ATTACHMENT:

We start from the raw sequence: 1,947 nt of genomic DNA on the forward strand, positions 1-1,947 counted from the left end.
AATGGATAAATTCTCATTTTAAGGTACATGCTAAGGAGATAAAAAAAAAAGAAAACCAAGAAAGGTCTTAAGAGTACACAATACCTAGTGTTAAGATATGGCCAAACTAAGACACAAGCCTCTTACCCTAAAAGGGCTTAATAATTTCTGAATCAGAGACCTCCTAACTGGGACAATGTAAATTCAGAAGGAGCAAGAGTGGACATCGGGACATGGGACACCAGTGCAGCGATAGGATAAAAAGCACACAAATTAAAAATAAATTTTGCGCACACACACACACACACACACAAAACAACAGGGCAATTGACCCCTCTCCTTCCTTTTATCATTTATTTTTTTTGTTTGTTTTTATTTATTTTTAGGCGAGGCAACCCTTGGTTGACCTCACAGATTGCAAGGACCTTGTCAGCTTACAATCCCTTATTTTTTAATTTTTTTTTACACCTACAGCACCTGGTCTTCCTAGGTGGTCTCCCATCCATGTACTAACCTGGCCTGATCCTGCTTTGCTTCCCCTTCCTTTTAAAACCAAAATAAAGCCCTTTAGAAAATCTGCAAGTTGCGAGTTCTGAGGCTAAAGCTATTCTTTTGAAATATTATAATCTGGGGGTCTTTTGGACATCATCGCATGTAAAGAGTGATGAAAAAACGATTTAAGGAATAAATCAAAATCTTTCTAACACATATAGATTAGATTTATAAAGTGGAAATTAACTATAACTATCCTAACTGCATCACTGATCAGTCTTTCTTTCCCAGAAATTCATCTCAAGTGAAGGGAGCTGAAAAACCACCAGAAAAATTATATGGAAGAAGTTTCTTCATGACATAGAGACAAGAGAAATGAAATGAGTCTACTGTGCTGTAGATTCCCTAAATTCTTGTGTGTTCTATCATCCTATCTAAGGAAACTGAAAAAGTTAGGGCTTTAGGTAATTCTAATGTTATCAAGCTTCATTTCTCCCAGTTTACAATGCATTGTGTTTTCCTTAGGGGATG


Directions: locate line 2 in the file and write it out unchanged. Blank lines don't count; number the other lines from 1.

AATGGATAAATTCTCATTTTAAGGTACATGCTAAGGAGATAAAAAAAAAAGAAAACCAAGAAAGGTCTTAAGAGTACACAATACCTAGTGTTAAGATATGGCCAAACTAAGACACAAGCCTCTTACCCTAAAAGGGCTTAATAATTTCTGAATCAGAGACCTCCTAACTGGGACAATGTAAATTCAGAAGGAGCAAGAGTGGACATCGGGACATGGGACACCAGTGCAGCGATAGGATAAAAAGCACACAAATTAAAAATAAATTTTGCGCACACACACACACACACACACAAAACAACAGGGCAATTGACCCCTCTCCTTCCTTTTATCATTTATTTTTTTTGTTTGTTTTTATTTATTTTTAGGCGAGGCAACCCTTGGTTGACCTCACAGATTGCAAGGACCTTGTCAGCTTACAATCCCTTATTTTTTAATTTTTTTTTACACCTACAGCACCTGGTCTTCCTAGGTGGTCTCCCATCCATGTACTAACCTGGCCTGATCCTGCTTTGCTTCCCCTTCCTTTTAAAACCAAAATAAAGCCCTTTAGAAAATCTGCAAGTTGCGAGTTCTGAGGCTAAAGCTATTCTTTTGAAATATTATAATCTGGGGGTCTTTTGGACATCATCGCATGTAAAGAGTGATGAAAAAACGATTTAAGGAATAAATCAAAATCTTTCTAACACATATAGATTAGATTTATAAAGTGGAAATTAACTATAACTATCCTAACTGCATCACTGATCAGTCTTTCTTTCCCAGAAATTCATCTCAAGTGAAGGGAGCTGAAAAACCACCAGAAAAATTATATGGAAGAAGTTTCTTCATGACATAGAGACAAGAGAAATGAAATGAGTCTACTGTGCTGTAGATTCCCTAAATTCTTGTGTGTTCTATCATCCTATCTAAGGAAACTGAAAAAGTTAGGGCTTTAGGTAATTCTAATGTTATCAAGCTTCATTTCTCCCAGTTTACAATGCATTGTGTTTTCCTTAGGGGATG